Peach producers in the Hill Country are reporting good quality and good demand despite an odd winter and remaining COVID-19 restrictions, said a Texas A&M AgriLife Extension Service expert.
Jim Kamas, AgriLife Extension fruit specialist, Fredericksburg, said Hill Country peach producers have been harvesting cling-stone fruit for more than a week. So far, fruit quality looks good amid ideal finishing conditions, but yields may be down because progress was stunted by warmer-than-usual temperatures in January.
Kamas said 2020 was an odd year for peach producers.
Orchards received around 1,000 chill hours, which is more than enough for varieties requiring low- and high-chill hours. But January temperatures were warm enough to retract those chill hours and make conditions similar to a 750 chill-hour season, which is just enough or a little short for many high-chill requirement varieties.
“Trees were slow to produce, and it probably impacted some growers, but those who used growth regulators should be in great shape,” he said.
Kamas expects yields could be 20% lower than an average year, but growers are still expecting 100 pounds of peaches – 2 bushels – per tree. At $2.50 per pound, he said peach producers with direct-to-public sales should do well.
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He expects prices on free-stone peach varieties will be even a bit higher per pound.
A major worry among growers was whether COVID-19-related shelter-at-home orders might disrupt the marketing period, Kamas said.
“That was the biggest question,” he said. “Peaches are relatively easy to grow under normal conditions but selling them is the hard part.”
Most towns have reopened, and orchards and fruit stands are selling direct to the public, Kamas said. Some “pick your own” growers are using online reservations to limit the number of people at any given time.
“Everything seems to be working well,” he said. “Some producers have had to be creative, but the demand for fresh fruit is there.”
Kamas said aside from the strange effect temperatures had on some trees, growing conditions have allowed the Hill Country peach crop to finish strong.
“Quality is good,” he said. “We’ve had timely rains and not so much that we’d see flavor dilution. Cool nights have also helped keep the fruits’ acids up. So, you have very good acid to sugar levels that give peaches that great tart but sweet flavor.”
Kamas said much of the region’s peach orchards have shrunk in size over the years. There are two producers with over 200 acres of trees, but most orchards consist of 30-40 acres.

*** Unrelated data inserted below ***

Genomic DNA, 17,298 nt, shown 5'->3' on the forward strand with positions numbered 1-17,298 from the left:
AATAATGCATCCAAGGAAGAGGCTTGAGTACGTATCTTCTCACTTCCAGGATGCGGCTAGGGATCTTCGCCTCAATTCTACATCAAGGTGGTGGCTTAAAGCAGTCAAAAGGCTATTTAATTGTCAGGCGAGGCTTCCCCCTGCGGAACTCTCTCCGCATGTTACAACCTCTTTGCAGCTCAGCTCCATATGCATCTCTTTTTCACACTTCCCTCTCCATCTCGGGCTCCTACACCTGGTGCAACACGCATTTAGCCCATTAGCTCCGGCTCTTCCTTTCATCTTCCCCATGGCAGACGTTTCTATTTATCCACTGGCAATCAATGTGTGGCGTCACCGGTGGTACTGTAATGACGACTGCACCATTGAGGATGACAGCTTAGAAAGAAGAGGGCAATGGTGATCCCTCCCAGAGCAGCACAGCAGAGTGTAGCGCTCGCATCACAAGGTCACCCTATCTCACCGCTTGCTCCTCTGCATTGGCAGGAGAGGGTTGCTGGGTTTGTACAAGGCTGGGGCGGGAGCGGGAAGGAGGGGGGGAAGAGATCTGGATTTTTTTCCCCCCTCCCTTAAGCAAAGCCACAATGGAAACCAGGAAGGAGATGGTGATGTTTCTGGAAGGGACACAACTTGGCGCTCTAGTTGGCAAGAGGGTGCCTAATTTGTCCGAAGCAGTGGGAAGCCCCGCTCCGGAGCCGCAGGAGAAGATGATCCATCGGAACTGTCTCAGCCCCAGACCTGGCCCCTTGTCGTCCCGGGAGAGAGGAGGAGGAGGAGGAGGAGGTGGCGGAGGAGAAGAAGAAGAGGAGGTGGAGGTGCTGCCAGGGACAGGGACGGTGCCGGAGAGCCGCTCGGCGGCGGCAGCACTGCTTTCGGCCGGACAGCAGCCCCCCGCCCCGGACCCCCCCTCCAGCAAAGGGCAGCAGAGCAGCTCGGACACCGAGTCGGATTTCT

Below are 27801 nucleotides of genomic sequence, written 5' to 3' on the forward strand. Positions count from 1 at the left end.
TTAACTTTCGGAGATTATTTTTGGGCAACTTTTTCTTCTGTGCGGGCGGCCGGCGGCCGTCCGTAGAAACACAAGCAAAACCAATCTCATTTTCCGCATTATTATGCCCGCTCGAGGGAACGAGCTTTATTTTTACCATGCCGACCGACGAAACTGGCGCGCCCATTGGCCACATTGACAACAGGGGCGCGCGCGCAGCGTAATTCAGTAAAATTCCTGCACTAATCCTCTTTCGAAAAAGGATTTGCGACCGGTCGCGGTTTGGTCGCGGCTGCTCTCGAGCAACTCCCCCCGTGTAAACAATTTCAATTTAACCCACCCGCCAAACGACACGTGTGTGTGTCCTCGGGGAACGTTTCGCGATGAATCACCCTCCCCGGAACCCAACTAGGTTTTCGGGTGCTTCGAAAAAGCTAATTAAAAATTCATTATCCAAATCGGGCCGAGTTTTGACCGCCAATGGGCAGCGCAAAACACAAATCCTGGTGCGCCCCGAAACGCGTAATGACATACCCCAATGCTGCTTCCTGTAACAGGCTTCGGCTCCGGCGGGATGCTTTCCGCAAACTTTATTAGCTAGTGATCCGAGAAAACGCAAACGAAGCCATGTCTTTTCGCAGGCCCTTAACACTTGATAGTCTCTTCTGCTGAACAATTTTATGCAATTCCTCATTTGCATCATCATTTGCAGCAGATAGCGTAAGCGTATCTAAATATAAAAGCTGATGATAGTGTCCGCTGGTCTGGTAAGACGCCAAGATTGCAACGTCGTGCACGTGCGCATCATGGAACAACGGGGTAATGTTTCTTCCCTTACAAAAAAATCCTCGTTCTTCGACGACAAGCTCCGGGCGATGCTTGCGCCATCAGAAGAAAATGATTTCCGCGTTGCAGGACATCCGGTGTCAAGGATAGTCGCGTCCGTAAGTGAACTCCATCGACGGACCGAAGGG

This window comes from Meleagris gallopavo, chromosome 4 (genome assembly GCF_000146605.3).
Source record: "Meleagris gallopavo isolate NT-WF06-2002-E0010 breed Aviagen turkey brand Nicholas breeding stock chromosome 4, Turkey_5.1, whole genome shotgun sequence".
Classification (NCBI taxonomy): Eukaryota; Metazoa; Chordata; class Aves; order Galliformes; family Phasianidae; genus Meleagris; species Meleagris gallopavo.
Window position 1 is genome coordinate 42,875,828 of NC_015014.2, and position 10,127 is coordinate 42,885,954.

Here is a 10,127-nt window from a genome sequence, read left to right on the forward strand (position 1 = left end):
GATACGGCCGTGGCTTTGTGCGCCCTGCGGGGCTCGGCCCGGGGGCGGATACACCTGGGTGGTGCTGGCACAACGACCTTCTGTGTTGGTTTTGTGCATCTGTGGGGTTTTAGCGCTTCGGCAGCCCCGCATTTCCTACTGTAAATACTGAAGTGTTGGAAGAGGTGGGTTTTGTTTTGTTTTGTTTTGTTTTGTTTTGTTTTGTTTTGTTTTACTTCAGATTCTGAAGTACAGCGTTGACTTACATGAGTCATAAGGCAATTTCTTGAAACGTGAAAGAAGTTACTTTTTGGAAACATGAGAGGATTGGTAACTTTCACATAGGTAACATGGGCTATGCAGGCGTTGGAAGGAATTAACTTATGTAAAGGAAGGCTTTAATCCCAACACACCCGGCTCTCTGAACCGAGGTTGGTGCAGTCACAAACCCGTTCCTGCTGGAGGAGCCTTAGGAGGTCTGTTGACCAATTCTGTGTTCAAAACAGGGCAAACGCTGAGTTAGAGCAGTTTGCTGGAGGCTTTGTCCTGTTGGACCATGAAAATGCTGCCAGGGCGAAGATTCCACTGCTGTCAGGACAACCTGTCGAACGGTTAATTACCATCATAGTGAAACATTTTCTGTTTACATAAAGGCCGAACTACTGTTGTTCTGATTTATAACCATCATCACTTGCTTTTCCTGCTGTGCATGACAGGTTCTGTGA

Direct-to-consumer sales have reduced the number of growers willing to sell their peaches for wholesale prices. Consumers have also grown to prefer peaches allowed to ripen on the tree rather than harvested with time to ripen while in transit.
“Growers know they can get a better return if they deal directly with the public, and consumers know they can typically get a better peach in season when they get them directly from the orchards,” he said.
AgriLife Extension district reporters compiled the following summaries:
Producers reported crop damage from hailstorms. Wheat and oat harvests were delayed due to rainfall. Hay was cut and baled. Crops looked good. Corn was developing rapidly amid good soil moisture levels and warm temperatures. Earliest planted corn fields were now into R3-milky to R4-dough stage.
Disease pressure in corn was light, however most fields were showing some Northern corn leaf blight advancing up the plant from the lowest leaves. Sorghum was starting to head out. Cotton was generally at the square stage and in excellent condition. Pastures were in good condition.
Temperatures reached 100-plus degrees. The heat and wind continued to dry out topsoil moisture. Wheat producers continued to harvest. Some wheat yields were better than expected. Producers continued planting cotton.
Recent rainfall limited fieldwork. Most crops were progressing well. Cotton and grain sorghum should see good yield responses to recent rains, but there was still concern as to how the corn would finish due to previous prolonged dry weather. Much of the cotton crop was in full bloom. Some late-planted cotton received too much rain in places.
Fleahoppers were less of a threat, but field scouts were beginning to find low numbers of bollworm eggs in cotton. Weeds were also a problem. Herbicide and plant growth regulator applications continued as weather allowed. Sorghum was quickly maturing, but the tilled crop produced additional heads due to recent rains.
Tillering may complicate harvest in some fields. Rangeland, hay fields and pasture conditions were very good with adequate moisture. Livestock remained in good condition.
Warmer, drier weather across the district was beneficial for producers. Hay production was in full swing. Sabine County reported that higher temperatures and lack of rainfall allowed for harvesting bottomland meadows. Pasture and rangeland conditions were good.